AVSC skiers tops at Copper | AspenTimes.com

AVSC skiers tops at Copper

Jon Maletz
Aspen Valley Ski and Snowboard Club skier Matt Walker hits a jump on his title-winning run at Copper Mountain's Siver Young Gun Open slopestyle Saturday. AVSC's Whitney Wickes finished first in the women's competition. (Courtesy Bruce Walker)

The “A-Town Army” delivered an A-plus performance.Aspen Valley Ski and Snowboard Club freeriders Matt Walker and Whitney Wickes walked away from the Siver Young Gun Open slopestyle Saturday at Copper Mountain with matching first-place finishes – and a whole lot of prizes. The event showcased the country’s top young amateur skiers.”It really started hitting me today and yesterday,” said Walker, 17. “It was the best day of competition I’ve ever had. Now, I get to do a lot of fun stuff.” There was more on the line than just a title, as the Siver Cartel clothing company, Scott goggles, Level gloves and Line skis guaranteed winners sponsorships – not to mention increased exposure. All-expense-paid trips to the finals in Stratton, Vt., on March 11, and the Masters at Mammoth Mountain in California in May sweetened the deal. Whatever the root of their motivation, Walker, Wickes and select other AVSC members who calls themselves the “A-Town Army” laid down some of the season’s most memorable runs.

“My goal was to make the finals and finish in the top five or 10,” said Walker, who topped a field of 100. “Under the circumstances, that was the best run I could do, and I was happy with it.”After his performance during a three-run, 45-minute jam session earned him a spot in the finals, Walker awed judges with his amplitude and style. In his second of two finals runs, Walker landed a corked 360 with a nosegrab off the small first jump, followed by a right-side 540. On the final jump, Walker paired a switch 720 with what he calls a double crouton grab – holding the tip of one ski and the tail of the other. “It’s a bizarre, original grab,” AVSC freestyle pipe and park coach Geoff Stump said. “He had real clean takeoffs and landings. Both he and Whitney did what they needed to do on the rails and had command in the air. They came down and stomped it.”Stump said he would’ve been surprised to hear at the start of the season that Wickes would make the podium at Copper. But after watching her attitude shift and confidence level rise with each passing day, there was little, if any, shock.Wickes charged the course with a determination Stump said he had never seen before. In a field that was smaller but equally experienced and formidable as the men’s draw, the 15-year-old left no doubt.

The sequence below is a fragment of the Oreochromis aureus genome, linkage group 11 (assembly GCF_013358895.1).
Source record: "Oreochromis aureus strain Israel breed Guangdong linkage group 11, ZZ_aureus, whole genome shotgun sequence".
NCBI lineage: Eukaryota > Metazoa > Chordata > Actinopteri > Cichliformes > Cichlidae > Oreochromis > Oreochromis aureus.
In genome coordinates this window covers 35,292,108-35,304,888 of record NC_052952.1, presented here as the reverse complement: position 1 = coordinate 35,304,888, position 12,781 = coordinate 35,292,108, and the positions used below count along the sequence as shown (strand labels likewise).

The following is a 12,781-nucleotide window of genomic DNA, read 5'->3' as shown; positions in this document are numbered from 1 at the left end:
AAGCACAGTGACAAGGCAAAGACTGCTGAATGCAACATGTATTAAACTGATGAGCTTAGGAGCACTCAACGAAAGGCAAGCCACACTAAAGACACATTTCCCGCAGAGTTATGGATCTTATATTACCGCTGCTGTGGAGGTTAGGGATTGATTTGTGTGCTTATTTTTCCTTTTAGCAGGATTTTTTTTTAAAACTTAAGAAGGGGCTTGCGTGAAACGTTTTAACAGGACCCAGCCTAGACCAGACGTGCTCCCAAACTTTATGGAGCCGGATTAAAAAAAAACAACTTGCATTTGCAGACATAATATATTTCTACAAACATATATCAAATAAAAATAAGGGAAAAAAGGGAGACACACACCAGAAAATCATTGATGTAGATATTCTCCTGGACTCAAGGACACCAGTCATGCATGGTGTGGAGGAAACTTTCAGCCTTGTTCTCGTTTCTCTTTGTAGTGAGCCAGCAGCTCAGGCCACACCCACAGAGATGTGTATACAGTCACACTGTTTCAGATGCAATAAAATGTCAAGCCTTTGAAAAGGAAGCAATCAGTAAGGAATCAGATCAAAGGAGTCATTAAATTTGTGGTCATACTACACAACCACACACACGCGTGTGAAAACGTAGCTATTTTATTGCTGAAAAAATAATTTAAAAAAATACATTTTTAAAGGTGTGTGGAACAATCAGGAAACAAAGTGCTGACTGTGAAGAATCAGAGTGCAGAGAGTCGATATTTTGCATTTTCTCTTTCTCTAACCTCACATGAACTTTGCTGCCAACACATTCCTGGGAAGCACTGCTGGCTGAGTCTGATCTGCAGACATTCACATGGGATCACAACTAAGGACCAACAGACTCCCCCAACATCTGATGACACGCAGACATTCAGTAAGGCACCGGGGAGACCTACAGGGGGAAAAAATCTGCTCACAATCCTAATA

“She took her 540 as big or bigger than some of the guys,” Stump said. “She wanted it, and oh my goodness she raged. She went out and made sure she’d win it. She has been showing us all along that she wanted to be reckoned with.”The reason for such a drastic change is obvious, Wickes said. With the prodding of teammates and encouragement from Stump, Wickes shook off the timidness that hampered her in past years.Wickes was often the only girl who skied and traveled with a group of up to 20 guys, her brother Andrew said. She was always pushed, and always up for the challenge.When she was ready to take her skiing to another level, Whitney would lean on her older brother for advice. Andrew, an Aspen High School senior and one of four AVSC guys to make the finals at Copper, was more than willing to lend a hand.”She sees things and tells me ‘I’m going to try it, now what do I need to do?'” Andrew said. “There is no jealousy between us. I’m excited to see her reach this level. This is just the start of big things for Whitney. There are voids for girls in sports and a lot of positions to be filled.”

Whitney said she is ready to take that next step. She wants to go pro. Her journey continues Jan. 18-21 at the U.S. Freeskiing Open in Vail.Her new Line skis – currently propped in the corner of her bedroom – will soon be mounted. She will be sharpening her run in the coming weeks in order to hang with the sport’s top pros.The experience will be intimidating, Wickes admitted. She will not, however, be alone. When the pressure peaked Saturday, Wickes listened to the calming sounds of her teammates’ cheers. They were with her at the start, just as they had been on countless freeriding excursions. They were waiting to erupt as she climbed the podium.There was little reason to let nerves creep in. It was obvious the entire team was in it together.”I don’t think I’d be where I am without them,” Wickes said.Jon Maletz’s e-mail address is jmaletz@aspentimes.com

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